id: 06191341
dt: j
an: 2013d.00860
au: McQuillan, Kimberley; Northcote, Maria; Beamish, Peter
ti: What matters most when students and teachers use interactive whiteboards in
mathematics classrooms?
so: Aust. Prim. Math. Classr. 17, No. 4, 3-7 (2012).
py: 2012
pu: Australian Association of Mathematics Teachers (AAMT), Adelaide, SA
la: EN
cc: U50 C20
ut: teacher effectiveness; student attitudes; computer assisted instruction;
educational technology; teaching methods; interaction; gender
differences; teachersâ€™ attitudes; computer software; learner
engagement; interactive whiteboards
ci:
li: http://www.aamt.edu.au/Webshop/Entire-catalogue/Australian-Primary-Mathematics-Classroom
ab: Summary: Teachers are encouraged to immerse their students in rich and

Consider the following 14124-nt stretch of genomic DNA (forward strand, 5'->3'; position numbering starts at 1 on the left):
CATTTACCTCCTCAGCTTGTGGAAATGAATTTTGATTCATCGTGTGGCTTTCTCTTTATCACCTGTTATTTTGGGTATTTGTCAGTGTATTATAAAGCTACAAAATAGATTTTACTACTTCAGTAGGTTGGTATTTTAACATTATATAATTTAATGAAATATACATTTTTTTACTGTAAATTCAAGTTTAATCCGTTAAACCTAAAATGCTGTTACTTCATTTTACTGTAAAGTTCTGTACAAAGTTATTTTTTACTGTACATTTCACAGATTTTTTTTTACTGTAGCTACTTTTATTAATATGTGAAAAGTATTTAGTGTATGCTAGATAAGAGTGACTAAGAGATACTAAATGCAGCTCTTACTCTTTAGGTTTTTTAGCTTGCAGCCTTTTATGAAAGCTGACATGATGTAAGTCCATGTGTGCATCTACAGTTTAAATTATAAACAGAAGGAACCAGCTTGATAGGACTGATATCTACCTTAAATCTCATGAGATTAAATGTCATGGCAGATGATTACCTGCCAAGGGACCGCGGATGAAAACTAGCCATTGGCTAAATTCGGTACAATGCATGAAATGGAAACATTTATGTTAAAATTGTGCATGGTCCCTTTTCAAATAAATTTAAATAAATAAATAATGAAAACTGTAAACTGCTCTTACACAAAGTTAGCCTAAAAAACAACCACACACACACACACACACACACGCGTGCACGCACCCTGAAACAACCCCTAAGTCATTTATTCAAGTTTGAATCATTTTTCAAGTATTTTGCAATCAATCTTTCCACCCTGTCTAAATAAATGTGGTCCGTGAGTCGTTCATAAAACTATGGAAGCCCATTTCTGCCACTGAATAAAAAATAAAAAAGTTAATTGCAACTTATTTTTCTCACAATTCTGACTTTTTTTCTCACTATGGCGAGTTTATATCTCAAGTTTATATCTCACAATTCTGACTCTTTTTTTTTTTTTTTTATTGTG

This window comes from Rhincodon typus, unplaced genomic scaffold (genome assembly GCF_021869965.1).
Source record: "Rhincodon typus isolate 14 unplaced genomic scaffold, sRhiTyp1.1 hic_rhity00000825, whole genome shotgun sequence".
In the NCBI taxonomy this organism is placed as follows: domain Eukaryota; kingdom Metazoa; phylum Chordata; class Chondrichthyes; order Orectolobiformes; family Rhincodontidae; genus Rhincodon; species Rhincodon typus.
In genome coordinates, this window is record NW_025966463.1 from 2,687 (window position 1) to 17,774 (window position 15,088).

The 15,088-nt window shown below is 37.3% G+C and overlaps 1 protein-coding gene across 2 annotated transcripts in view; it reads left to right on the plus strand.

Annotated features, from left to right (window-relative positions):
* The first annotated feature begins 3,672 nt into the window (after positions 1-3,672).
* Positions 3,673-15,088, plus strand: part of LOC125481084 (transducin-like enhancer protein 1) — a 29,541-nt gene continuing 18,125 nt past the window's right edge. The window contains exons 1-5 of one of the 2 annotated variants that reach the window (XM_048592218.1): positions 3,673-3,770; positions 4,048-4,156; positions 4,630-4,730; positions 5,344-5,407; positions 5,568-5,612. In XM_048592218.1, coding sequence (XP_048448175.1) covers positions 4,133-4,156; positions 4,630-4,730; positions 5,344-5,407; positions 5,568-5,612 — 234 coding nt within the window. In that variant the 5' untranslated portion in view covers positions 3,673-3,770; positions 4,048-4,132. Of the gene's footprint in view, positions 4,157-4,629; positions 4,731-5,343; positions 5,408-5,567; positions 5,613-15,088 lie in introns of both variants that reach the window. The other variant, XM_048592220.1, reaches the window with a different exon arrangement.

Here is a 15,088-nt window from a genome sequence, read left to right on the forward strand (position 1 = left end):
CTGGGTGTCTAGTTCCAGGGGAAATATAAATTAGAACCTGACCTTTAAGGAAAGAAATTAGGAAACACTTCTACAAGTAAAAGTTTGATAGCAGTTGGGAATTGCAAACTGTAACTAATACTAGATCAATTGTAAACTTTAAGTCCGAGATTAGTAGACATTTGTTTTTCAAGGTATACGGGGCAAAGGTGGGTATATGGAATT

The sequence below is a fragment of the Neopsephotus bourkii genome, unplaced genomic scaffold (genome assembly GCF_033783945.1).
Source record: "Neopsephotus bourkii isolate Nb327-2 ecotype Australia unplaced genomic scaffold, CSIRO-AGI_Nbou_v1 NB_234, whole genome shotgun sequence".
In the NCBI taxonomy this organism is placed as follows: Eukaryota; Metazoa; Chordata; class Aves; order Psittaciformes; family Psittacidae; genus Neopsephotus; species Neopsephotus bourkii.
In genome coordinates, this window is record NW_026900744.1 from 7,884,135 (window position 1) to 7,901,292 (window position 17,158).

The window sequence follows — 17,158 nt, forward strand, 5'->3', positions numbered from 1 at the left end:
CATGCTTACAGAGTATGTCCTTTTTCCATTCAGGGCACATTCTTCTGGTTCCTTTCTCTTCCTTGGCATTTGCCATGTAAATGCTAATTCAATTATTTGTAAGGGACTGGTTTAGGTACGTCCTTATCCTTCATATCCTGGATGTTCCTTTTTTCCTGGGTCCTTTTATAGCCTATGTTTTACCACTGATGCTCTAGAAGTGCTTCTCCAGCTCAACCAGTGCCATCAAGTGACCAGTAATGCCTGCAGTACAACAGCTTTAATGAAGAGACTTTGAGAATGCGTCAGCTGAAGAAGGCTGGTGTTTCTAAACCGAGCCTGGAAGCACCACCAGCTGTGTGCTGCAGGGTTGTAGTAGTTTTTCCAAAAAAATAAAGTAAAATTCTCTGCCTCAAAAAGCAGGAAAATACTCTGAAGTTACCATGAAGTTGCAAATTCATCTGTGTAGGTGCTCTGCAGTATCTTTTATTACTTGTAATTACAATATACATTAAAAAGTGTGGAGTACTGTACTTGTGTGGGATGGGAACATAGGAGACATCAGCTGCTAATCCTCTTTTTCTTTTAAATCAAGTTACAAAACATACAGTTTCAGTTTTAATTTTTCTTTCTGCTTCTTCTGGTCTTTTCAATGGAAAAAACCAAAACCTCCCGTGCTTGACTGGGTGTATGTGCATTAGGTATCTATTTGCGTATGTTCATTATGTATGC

engaging learning environments. One teaching tool that can facilitate
the creation of rich learning environments is the interactive
whiteboard (IWB). When teaching mathematics, the varied
representational aspects of IWBs can be used to assist students in
achieving specific learning outcomes. IWBs can be used to represent
mathematical shapes, activities and processes. This article considers
what matters most to the students and teachers who use IWBs, drawing
from a study of how IWBs were used in two primary schools. This study
has identified that the pedagogical uses of IWBs do impact on student
attitudes towards them. This study has also concluded that teachersâ€™
attitudes towards IWBs are generally positive and can be linked to how
IWBs are used in the classroom. The way in which teachers use and
implement IWBs in the classroom affects the extent to which students
are engaged in the lesson. IWBs can be used to engage students in
learning but teachers should mix up student-centred and teacher-centred
approaches in short periods of time, thereby facilitating student
interaction and high engagement levels in the mathematics classroom.
(ERIC)
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